As most large pharmaceutical companies face dozens of lawsuits at any given time, the rapid growth of electronic documents and e-mail has opened up the new legal frontier of electronic document discovery (EDD).
Recent cases have made plain that plaintiffs’ attorneys will attempt any legal maneuver to gain access to drug companies’ internal electronic documents during the discovery part of litigation — and that many judges are granting access.
“The e-discovery landscape is changing rapidly, and pharmaceutical companies face exploding costs attempting to manage oceans of electronic data,” says Robert Owen, a partner with the law firm Fulbright & Jaworski, headquartered in Houston, who launched his firm’s e-discovery group in 2003. “Many firms are struggling with this transition from paper to electronics.”
At stake is the vast trove of data related to drug safety and communications between management, marketing and research. Generally speaking, EDD entails gathering and organizing electronic documents on databases that can be easily searched and accessed. Legal teams can enter search words, such as “cardiovascular risk,” to identify all relevant documents.
But EDD programs aren’t simply means to satisfy judges and regulators. Drug firms that do not maintain electronic document retention programs and store relevant electronic communications run the risk that key documents may be unavailable for their defense in litigation.
“Pharmaceutical companies need to put their e-discovery houses in order,” Owen says. “Litigation is a huge risk factor for them. The whole idea of preparedness is to avoid becoming the next poster child for bad e-discovery practices.”
In litigation, having the right electronic data at your fingertips can make all the difference in a case, Owen says. The absence of such electronic evidence in court can make a drug company look like it’s hiding something, and “turn a losing case into a winner,” he says.
Drug companies also must take into account sanctions and other penalties. Companies are often subject to sanctions when they do not or cannot produce evidence upon demand, according to Todd Nunn, a partner in the Seattle law firm of Preston Gates & Ellis.
“Companies can really get into trouble for not having adequate policies in place for the retention of electronic documents,” says Nunn. “It really affects their ability to respond effectively to litigation.”
Dr. Saul Helman, an Indianapolis-based director of pharmaceuticals for KPMG, says that despite the many difficulties in building an EDD program, there are drug companies that need to make a better commitment to the process. It is a vast and forbidding process that entails storing e-mail, voice mail messages, wireless communications, and documents on computer hard drives, which often amount to terabytes of data.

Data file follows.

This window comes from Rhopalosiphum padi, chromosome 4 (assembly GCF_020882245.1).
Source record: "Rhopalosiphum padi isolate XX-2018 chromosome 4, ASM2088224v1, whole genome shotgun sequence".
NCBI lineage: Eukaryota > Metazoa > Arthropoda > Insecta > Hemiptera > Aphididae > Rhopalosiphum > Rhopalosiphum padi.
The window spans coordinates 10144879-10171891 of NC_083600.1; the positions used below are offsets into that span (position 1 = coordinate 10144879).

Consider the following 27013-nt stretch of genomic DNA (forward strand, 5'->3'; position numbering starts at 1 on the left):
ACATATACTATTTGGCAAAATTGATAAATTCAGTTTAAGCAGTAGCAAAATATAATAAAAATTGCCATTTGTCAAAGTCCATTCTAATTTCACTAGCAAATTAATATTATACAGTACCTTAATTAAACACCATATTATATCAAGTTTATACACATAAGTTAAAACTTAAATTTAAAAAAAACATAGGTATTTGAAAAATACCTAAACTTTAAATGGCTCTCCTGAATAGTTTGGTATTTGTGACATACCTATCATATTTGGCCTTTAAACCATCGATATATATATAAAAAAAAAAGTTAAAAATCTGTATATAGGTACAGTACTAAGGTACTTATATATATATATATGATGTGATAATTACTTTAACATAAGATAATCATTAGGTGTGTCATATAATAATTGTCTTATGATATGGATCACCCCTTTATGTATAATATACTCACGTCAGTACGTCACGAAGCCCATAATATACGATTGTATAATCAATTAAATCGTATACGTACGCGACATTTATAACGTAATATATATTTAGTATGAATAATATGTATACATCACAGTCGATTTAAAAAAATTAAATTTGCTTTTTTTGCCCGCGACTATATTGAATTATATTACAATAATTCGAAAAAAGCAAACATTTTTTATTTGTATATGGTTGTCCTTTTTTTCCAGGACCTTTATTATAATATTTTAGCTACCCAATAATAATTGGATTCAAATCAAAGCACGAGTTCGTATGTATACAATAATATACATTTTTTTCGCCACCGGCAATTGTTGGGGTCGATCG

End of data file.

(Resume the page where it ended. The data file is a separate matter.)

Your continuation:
“The use of e-discovery technology is extremely helpful in the discovery process and document management process in response to litigation,” Helman says. “There is value in centralizing this process when in litigation, increasing efficiencies in discovery and cost containment.”
The use of effective document retention and EDD before the launch of high-risk drugs may help identify risks, according to Helman; that, in turn, enables drug firms to develop a risk-minimization action plan and incorporate it into FDA submissions.
Such a plan includes efforts to document adverse events, track the writing of prescriptions, educate physicians about the risks involved, and conduct post-marketing studies.
“It may [slow] down the efforts to bring the drug to market,” Helman says. “But sometimes it is wise to err on the side of caution.”
That caution has lead companies like Roche to develop records retention and management procedures. At Roche, each department has a person designated to maintain electronic records and make sure that they are accessible for review by a central records retention committee, according to Kim Cayz, a Roche spokeswoman in Nutley, N.J.
“Our company takes the process of electronic document management very seriously,” Cayz says, who adds that the company’s legal department has mandated the process. “We’ve made a major commitment in terms of technology and resources.”
However, managing such an enormous volume of electronic data also poses a burden for pharmaceutical companies. That’s why companies establish strict records retentions policies and schedules.
Roche retains official records of electronic communications for a period established by its records retention schedule, but also purges records immediately following the end of their active, useful value, according to Cayz.
If documents are considered to be essential to any potential litigation, the company’s legal department can place a hold order on them, meaning that they should be retained.
GlaxoSmithKline (GSK), the world’s second-largest drug firm, maintains an electronic document management system “spanning everything from FDA submissions to documents involved in litigation,” according to Robert Sutton, a spokesman for GSK in Research Triangle Park, N.C.
By Richard Merli, Managing Editor, Pharmaceutical Insider
Source : http://www.kpmginsiders.com/
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